Kerk means church, and Zuider translates as South, so Zuider Kerk is also known as the "South Church" and is another wonderful example of the 17th century churches that Amsterdam has to offer tourists and parishioners alike. Designed by Hendrick de Keyser, it was built and finalized between 1603 and 1614. Being a Protestant church it was allowed a tower. The tower is unique, as are the windows compared to other churches of the times. The base of the tower is square, leading to an octagonal element that is partially covered with sandstone and decorative Ionic pillars, then there is a wooden spire covered with lead. Close to the Waterloo Plein, Zuider Kerk features a style of architecture commonly referred to as pseudo-basilica, with its two aisles that are only slightly lower than the nave, so that there is no room for clerestories.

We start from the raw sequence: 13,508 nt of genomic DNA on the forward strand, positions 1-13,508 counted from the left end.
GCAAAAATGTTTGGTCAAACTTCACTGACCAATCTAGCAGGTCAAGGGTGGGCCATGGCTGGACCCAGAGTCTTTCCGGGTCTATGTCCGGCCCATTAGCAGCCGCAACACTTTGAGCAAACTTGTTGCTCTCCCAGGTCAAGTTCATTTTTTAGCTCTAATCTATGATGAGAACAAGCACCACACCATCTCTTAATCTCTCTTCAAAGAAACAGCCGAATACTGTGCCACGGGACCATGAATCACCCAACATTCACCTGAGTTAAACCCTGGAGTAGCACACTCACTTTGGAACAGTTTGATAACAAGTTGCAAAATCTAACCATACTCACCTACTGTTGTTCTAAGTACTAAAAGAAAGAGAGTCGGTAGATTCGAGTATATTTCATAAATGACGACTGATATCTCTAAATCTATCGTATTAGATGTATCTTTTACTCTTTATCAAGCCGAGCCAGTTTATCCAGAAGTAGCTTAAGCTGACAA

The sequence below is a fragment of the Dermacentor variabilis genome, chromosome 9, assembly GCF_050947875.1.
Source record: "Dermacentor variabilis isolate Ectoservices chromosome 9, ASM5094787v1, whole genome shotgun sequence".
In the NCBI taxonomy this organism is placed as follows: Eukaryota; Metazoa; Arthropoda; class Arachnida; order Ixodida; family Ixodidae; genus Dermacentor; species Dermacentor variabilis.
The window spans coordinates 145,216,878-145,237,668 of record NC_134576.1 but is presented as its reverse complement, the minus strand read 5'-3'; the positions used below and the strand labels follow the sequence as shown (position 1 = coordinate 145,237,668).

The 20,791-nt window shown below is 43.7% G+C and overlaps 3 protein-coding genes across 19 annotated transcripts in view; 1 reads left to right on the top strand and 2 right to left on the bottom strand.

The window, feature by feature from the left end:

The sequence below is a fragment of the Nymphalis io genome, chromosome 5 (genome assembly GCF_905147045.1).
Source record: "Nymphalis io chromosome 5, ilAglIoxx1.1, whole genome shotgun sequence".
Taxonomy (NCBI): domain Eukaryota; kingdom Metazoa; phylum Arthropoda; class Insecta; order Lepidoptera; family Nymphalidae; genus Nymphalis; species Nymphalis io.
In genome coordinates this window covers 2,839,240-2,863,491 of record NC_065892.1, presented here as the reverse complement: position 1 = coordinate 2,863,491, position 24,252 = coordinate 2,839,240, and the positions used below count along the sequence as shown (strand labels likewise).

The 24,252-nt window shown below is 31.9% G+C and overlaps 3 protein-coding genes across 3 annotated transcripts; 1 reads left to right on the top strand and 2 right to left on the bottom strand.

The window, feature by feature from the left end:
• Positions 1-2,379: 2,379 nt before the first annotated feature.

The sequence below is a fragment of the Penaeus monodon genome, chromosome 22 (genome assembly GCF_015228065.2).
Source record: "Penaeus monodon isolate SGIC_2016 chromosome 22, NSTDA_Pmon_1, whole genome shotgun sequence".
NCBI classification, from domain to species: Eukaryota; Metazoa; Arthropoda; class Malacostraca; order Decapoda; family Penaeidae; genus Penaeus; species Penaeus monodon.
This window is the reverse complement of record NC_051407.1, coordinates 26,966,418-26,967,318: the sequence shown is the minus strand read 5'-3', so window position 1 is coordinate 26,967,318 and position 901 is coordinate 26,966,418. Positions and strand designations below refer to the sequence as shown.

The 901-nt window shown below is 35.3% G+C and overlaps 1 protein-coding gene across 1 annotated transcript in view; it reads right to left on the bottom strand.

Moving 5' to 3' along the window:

The top gables face north and south and were decorated in a rich and flamboyant Renaissance style. The rectangular shape of the windows is unique to the Zuiderkerk. If you can get there wonderful views of Zuider Kerk can be found centered in a canal off of Groenburgwal Among others architect Hendrick de Keyser is buried at Zuiderkerk, and in 1921 a memorial stone was placed on top of his tomb to commemorate the three-hundredth anniversary of his death. The building currently serves as an information center for the city planning office, but the carillon plays on Sundays between 4pm and 5pm.